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Mooditj Leadership Training experience

1 Aug 2023

Holly Fazulla from SHINE SA reflects on a Mooditj Leadership Training course she recently completed in Alice Springs. Now, she’s prepared to deliver the Mooditj program, a resilience, relationships and sexual health education program for young Aboriginal people aged 10-14 years.

With a back­ground as an Abo­rig­i­nal Health Prac­ti­tion­er and Abo­rig­i­nal Mater­nal Infant Care work­er work­ing in met­ro­pol­i­tan Ade­laide, over the past year I’ve moved my focus towards Abo­rig­i­nal sex­u­al health. This is with the aim to make change through deliv­er­ing edu­ca­tion in response to the con­tin­u­ous­ly, dis­pro­por­tion­ate­ly neg­a­tive health out­comes for Abo­rig­i­nal young peo­ple and neg­a­tive sex­u­al health out­comes for Abo­rig­i­nal com­mu­ni­ties. I am also high­ly moti­vat­ed by my per­son­al expe­ri­ence with­in my own fam­i­ly and com­mu­ni­ty relat­ed to poor health care out­comes.

Being in the sex­u­al health space I am often asked about the strate­gies and/​or edu­ca­tion­al tools that peo­ple can use to effec­tive­ly and appro­pri­ate­ly edu­cate Abo­rig­i­nal young peo­ple around sex­u­al health and rela­tion­ship well­be­ing; and of course, I can­not give a short, sweet answer that fits all. So, when I received an email with an expres­sion of inter­est to attend the Mood­itj Lead­er­ship Train­ing devel­oped and deliv­ered by Sex­u­al Health Quar­ters WA, I was instant­ly inter­est­ed and ready to go!

I trav­elled to the beau­ti­ful Alice Springs to attend the four-day course which was an incred­i­ble expe­ri­ence. The course itself was amaz­ing! So infor­ma­tive, fun and full to the brim with infor­ma­tion I had been seek­ing. Rob and Jye from SHQ were fan­tas­tic edu­ca­tors and I’ve been inspired by their work to gain trac­tion with the Mood­itj training.

The Mood­itj lead­er­ship train­ing is a train-the-train­er mod­el course, designed to edu­cate com­mu­ni­ty workers/​members work­ing with Abo­rig­i­nal young peo­ple. This pro­gram equips work­ers to deliv­er the train­ing in a cul­tur­al­ly safe way, to edu­cate about healthy rela­tion­ships, sex­u­al health and well­be­ing. The con­tent was clear­ly explained, it includes three core parts: Mood­itj me; Mood­itj Mates; Mood­itj More than Mates.

At its core, the Mood­itj train­ing sup­ports Abo­rig­i­nal young peo­ple to build their strength and con­fi­dence in their iden­ti­ty and learn where to seek help if need­ed and how to man­age them­selves when faced with strong feel­ings. It also teach­es Abo­rig­i­nal young peo­ple how to grow sol­id, trust­ing rela­tion­ships with their mates, the impor­tance of con­sent, respect and how to keep them­selves and their sex­u­al part­ners safe when explor­ing sex­u­al relationships.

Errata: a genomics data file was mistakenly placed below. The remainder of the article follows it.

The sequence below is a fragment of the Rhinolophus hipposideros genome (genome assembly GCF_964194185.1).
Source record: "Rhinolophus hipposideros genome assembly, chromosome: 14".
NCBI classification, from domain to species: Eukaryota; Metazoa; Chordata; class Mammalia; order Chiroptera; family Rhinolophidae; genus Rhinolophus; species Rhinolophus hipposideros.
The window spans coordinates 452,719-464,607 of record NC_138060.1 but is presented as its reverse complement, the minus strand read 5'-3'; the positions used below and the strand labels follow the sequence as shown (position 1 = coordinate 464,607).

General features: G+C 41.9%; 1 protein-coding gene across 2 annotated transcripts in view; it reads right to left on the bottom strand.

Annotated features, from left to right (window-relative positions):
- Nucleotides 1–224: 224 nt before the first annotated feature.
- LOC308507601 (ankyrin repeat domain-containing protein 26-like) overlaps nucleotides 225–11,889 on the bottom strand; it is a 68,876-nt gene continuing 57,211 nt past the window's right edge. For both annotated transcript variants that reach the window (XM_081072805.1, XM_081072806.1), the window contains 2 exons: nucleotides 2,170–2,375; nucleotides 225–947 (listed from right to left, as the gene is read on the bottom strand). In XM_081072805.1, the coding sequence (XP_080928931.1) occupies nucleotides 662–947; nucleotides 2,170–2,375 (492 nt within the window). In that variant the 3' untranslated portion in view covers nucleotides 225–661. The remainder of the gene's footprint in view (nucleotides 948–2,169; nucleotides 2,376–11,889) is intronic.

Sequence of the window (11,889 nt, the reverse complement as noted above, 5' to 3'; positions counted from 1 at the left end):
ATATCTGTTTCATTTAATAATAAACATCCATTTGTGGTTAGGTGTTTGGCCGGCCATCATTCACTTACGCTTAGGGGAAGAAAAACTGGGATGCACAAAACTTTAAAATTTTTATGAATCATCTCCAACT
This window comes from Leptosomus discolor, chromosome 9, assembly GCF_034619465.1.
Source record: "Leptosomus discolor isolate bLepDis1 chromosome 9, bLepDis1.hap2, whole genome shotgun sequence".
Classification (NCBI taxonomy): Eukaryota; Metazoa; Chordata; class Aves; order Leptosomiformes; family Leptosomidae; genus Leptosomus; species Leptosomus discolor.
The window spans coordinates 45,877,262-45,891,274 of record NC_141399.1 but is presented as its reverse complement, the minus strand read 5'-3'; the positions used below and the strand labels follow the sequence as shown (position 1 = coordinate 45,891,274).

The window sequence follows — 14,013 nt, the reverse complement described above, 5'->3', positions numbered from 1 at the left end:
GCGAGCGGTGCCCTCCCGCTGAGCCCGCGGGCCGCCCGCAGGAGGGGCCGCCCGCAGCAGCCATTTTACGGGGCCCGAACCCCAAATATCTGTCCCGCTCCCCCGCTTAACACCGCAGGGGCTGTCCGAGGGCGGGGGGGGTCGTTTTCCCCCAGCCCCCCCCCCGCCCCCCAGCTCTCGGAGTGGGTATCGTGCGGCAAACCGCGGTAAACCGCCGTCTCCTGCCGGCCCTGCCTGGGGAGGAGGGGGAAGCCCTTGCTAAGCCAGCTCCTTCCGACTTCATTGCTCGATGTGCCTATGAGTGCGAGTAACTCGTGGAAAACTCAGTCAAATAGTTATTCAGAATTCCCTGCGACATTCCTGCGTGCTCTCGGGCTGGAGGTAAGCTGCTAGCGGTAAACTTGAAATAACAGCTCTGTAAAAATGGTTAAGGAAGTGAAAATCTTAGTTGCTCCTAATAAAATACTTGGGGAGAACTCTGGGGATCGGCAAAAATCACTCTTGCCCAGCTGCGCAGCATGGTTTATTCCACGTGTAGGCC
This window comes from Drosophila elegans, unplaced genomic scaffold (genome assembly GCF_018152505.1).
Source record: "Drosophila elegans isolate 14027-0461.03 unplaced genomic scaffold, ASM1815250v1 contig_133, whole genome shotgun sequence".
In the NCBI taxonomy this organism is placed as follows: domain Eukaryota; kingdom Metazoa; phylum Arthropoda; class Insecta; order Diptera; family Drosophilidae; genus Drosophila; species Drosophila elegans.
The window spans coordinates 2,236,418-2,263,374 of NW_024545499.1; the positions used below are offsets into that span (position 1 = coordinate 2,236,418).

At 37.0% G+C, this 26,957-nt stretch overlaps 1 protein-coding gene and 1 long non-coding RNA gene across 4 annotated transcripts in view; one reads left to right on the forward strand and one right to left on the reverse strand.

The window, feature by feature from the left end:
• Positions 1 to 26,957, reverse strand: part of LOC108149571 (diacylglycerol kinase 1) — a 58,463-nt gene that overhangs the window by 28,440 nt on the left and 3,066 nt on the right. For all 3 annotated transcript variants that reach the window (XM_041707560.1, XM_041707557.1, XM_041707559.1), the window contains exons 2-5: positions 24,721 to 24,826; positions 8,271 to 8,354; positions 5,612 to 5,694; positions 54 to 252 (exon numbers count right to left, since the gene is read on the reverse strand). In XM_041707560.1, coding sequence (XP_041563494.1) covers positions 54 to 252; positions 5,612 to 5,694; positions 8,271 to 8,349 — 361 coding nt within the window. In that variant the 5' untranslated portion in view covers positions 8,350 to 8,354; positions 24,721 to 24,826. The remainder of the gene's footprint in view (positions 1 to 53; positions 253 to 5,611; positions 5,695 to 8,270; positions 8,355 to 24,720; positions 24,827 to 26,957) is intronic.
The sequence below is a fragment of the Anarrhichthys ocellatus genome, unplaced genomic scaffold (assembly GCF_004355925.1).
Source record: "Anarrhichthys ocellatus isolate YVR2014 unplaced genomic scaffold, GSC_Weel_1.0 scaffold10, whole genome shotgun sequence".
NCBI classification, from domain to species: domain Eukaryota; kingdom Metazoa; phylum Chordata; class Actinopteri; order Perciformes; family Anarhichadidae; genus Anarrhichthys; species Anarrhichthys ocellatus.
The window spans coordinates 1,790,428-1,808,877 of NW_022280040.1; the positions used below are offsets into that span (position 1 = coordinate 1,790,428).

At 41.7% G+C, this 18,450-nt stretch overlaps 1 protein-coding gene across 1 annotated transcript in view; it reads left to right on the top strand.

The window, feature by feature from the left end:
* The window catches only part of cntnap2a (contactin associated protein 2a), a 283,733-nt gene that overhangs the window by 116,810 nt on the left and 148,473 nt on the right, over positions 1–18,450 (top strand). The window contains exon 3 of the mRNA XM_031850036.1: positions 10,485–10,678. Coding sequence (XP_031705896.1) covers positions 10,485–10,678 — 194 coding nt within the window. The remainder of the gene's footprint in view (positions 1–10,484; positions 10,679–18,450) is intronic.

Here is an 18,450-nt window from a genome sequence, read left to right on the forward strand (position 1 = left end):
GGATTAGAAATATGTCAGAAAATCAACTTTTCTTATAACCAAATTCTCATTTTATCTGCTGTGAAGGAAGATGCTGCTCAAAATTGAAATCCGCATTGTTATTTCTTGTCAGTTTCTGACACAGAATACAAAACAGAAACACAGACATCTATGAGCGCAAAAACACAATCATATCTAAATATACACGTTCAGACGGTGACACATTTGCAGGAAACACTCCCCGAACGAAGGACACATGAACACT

Once you’ve com­plet­ed the course you become a Mood­itj leader and can inde­pen­dent­ly run the Mood­itj course with Abo­rig­i­nal young peo­ple in almost any edu­ca­tion­al set­ting. The con­tent is aimed at Abo­rig­i­nal young peo­ple between the ages of 10 – 14 but can be ben­e­fi­cial for any age.

Sex­u­al health con­tin­ues to be a stig­ma­tised top­ic in our com­mu­ni­ty, and it is my mis­sion to break the stig­ma par­tic­u­lar­ly around con­dom use and STI test­ing, so that Abo­rig­i­nal young peo­ple can expe­ri­ence healthy sex­u­al rela­tion­ships free of shame and wor­ry around STIs, BBVs and oth­er chron­ic ill­ness relat­ed to sex­u­al health.

The Mood­itj train­ing gave me the tools and edu­ca­tion­al mate­r­i­al to answer many of the ques­tions asked about how to sup­port Abo­rig­i­nal young peo­ple with con­ver­sa­tions around sex­u­al health.

I high­ly rec­om­mend this train­ing to any­one that works with Abo­rig­i­nal young peo­ple and wants to sup­port Abo­rig­i­nal young peo­ple to improve their health and well­be­ing out­comes for their community.

There are so many ways for us to make a change and break stig­ma, remind­ing me that I was pleas­ant­ly sur­prised to see how acces­si­ble free con­doms are in Alice Springs. Free con­doms could be found in PVC pip­ing con­dom dis­pensers in local parks, creek areas and hang out spots around town. I think this is a great way to break the stig­ma around using con­doms, giv­ing them a sense of nor­mal­i­ty, being so read­i­ly avail­able as they are. Although the work around break­ing stig­ma con­tin­ues, this feels like a good start!